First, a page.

TOGO-ANGOLA-FOOTBALL: Police in Angola have detained two suspects in connection with the ambush of the Togolese football (soccer) team. The attack left three people dead and wounded seven. The suspects were arrested in Angola's oil-rich province of Cabinda, the same area where the Togolese team's bus came under attack Friday. The attack occurred as the bus headed into Cabinda. Gunmen killed the bus driver, Togo's assistant coach, and the team spokesman. A separatist group (the Front of the Liberation of the Enclave of Cabinda) has claimed responsibility for the attack. The rebels said they were not targeting the Togolese team, but rather Angolan security forces.
Togo's national football team has withdrawn from the African Nations Cup and is back home.
US CONGRESSMEn - HMONG RETURNEES: Vientiane Times reported - Three US congressmen visited Hmong refugees who were deported to Laos from Thailand last month . "There is no indication of discrimination or harassment or mistreatment of the people in Phalak village," Eni Faleomavaega, chairman of the House of Representatives subcommittee on Asia, the Pacific and the Global Environment, said at a press conference in Vientiane on Saturday. Thailand deported 4,508 Hmong, who had been living in refugee camps since 2004, back to Laos on December 28, in an effort to stem the continuing Hmong migration.
Faleomavaega and congressmen Mike Honda and Anh Joseph Cao were allowed to visit Phalak village, 70 kilometres from Vientiane, where the Lao government has settled about half of the Hmong who were repatriated from Thailand last month.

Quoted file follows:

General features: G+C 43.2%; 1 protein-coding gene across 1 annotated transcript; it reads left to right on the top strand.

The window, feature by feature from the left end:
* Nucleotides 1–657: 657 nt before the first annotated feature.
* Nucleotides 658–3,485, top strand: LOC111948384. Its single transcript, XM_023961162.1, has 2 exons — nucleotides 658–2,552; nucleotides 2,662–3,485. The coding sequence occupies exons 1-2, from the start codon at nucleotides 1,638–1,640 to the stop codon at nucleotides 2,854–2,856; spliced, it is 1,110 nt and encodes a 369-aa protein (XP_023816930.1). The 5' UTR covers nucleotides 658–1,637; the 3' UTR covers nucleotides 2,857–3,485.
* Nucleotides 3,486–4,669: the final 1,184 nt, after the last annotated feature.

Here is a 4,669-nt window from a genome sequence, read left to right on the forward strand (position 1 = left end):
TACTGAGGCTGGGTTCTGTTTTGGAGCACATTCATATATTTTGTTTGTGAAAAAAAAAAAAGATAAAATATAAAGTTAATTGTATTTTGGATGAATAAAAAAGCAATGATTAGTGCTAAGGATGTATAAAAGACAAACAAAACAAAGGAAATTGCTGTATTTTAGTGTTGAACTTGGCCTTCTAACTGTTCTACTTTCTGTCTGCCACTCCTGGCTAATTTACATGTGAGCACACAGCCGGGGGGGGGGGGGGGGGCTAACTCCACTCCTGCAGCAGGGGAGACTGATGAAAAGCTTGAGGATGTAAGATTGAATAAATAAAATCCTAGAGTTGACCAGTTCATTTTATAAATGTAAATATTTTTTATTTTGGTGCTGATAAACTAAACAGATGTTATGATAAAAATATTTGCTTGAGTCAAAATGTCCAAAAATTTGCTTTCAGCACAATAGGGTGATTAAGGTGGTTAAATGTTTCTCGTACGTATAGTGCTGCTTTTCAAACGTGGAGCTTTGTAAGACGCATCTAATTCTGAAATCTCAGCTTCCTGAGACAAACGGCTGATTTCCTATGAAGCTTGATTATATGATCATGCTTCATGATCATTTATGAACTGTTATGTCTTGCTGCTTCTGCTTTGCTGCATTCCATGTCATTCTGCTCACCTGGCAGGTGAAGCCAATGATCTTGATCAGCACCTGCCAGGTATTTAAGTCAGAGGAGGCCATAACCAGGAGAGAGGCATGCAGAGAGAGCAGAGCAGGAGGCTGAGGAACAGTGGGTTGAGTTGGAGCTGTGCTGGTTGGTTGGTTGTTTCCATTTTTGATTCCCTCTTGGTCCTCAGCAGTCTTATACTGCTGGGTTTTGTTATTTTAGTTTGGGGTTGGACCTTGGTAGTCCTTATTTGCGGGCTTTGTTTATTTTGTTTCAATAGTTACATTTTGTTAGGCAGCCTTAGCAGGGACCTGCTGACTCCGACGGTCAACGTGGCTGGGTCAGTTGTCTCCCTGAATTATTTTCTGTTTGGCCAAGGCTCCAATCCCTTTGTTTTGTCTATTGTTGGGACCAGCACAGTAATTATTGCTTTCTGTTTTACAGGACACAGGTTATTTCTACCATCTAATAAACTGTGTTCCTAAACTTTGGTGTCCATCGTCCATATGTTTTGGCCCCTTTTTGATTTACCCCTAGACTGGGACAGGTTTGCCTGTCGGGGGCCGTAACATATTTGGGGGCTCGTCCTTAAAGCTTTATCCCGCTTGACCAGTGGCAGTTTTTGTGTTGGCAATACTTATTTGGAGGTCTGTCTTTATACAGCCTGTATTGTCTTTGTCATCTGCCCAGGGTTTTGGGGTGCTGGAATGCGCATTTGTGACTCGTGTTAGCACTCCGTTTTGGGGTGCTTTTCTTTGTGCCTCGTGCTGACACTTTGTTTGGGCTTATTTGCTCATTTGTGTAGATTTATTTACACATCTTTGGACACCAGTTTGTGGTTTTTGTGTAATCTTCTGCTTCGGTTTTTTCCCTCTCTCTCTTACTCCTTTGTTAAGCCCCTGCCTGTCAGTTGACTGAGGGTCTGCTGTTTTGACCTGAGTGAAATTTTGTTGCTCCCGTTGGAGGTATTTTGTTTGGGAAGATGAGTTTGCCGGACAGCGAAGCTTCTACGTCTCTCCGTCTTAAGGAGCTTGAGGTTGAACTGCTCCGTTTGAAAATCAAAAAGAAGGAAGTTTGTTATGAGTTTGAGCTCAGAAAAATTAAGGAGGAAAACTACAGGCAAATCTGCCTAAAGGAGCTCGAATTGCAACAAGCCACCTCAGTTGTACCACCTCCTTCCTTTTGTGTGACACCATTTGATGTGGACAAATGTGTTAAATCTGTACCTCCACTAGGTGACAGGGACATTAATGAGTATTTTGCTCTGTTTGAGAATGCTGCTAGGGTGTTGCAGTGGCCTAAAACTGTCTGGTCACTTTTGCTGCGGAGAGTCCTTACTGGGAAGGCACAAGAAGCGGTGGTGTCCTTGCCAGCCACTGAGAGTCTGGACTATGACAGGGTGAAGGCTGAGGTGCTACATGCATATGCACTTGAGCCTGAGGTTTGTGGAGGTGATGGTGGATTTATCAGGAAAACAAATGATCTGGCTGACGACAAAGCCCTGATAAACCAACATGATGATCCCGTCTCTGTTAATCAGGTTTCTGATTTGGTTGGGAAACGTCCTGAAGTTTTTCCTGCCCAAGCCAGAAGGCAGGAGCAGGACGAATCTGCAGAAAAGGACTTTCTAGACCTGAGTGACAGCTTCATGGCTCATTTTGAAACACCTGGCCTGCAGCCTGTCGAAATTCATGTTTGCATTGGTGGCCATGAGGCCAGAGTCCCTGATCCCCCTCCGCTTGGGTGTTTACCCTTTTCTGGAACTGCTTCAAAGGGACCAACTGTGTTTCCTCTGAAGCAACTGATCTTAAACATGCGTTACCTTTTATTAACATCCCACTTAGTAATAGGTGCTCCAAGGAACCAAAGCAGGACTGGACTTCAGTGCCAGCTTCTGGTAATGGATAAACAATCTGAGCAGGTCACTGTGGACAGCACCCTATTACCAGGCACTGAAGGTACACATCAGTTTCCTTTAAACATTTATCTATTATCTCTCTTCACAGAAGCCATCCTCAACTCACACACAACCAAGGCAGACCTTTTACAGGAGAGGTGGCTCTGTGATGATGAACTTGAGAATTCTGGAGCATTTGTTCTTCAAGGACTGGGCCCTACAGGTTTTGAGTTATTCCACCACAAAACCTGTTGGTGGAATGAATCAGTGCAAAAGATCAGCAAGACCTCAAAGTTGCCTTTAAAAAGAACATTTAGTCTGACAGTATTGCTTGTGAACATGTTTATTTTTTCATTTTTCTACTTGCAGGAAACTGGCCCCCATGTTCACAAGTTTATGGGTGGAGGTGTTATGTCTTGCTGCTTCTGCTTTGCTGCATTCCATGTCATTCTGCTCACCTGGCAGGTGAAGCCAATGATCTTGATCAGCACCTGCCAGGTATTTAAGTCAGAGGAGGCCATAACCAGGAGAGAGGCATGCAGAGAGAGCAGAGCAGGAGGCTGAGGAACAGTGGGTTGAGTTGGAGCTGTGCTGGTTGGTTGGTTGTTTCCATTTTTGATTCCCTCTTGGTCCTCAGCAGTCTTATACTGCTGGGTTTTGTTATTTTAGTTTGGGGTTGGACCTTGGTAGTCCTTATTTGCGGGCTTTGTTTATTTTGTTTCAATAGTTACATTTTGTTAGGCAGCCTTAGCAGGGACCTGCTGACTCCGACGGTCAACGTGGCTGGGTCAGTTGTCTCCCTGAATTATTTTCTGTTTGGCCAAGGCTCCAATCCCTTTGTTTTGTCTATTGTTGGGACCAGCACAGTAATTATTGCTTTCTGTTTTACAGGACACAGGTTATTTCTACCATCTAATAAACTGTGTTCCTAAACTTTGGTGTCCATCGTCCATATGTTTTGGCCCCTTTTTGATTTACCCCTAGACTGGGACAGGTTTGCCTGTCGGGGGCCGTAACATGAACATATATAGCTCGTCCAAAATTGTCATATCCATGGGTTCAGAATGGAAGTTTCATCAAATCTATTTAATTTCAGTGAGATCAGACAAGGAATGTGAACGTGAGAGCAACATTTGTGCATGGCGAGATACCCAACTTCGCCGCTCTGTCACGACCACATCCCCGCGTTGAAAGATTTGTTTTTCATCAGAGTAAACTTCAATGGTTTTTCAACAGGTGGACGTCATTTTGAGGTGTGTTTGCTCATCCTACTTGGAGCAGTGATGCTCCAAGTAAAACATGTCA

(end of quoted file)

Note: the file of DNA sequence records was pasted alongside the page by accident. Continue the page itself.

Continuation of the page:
US-NOKOR: North Korea called Monday for peace talks with the United States and an end to sanctions as conditions for resuming stalled six-party denuclearization talks. The North's Foreign Ministry said in a statement Monday that the resumption of the multilateral talks depends on a peace treaty with the US. The 1950 through 1953 Korean War ended in a truce, not a peace treaty.The statement came the same day the new U.S. envoy for North Korean rights issues called Pyongyang's human rights record "appalling," and said the country must improve its record if it wants warmer ties with Washington.
U.S. Secretary of State Hillary Clinton begins a tour of the Asia-Pacific region Monday, focusing on security, development, the environment and maintaining strong bilateral ties with several countries.
CLINTON-ASIA: Clinton will start the trip in (the Pacific U.S. state of) Hawaii where she will meet (Tuesday) with Japanese Foreign Minister Katsuya Okada. The United States and Japan are involved in a dispute over the relocation of the U.S. Futenma air base at Okinawa. Under a 2006 agreement, the Marine base is to be moved from a crowded urban area to a coastal region within Okinawa prefecture. But some political factions in Japan say the base should be moved off Okinawa altogether. The top U.S. diplomat will continue on to Papua New Guinea, where the State Department says she will meet with government officials as well as civil society leaders to discuss environmental protection and women's empowerment.
Clinton's 10-day trip will also take her to New Zealand and Australia.
Media reports Monday said troubled Japan Airlines is expected to cut 15,600 jobs, or about a third of its workforce, in three years under a rehabilitation plan.
JAPAN- AIRLINE: Media reports Monday said troubled Japan Airlines is expected to cut 15,600 jobs, or about a third of its workforce in three years under a rehabilitation plan. The layoffs, coupled with cuts in benefits and wages, will be carried out together with the sale of JAL subsidiaries, including JAL Hotels.JAL is expected to file for bankruptcy as early as January 19 as part of the plan.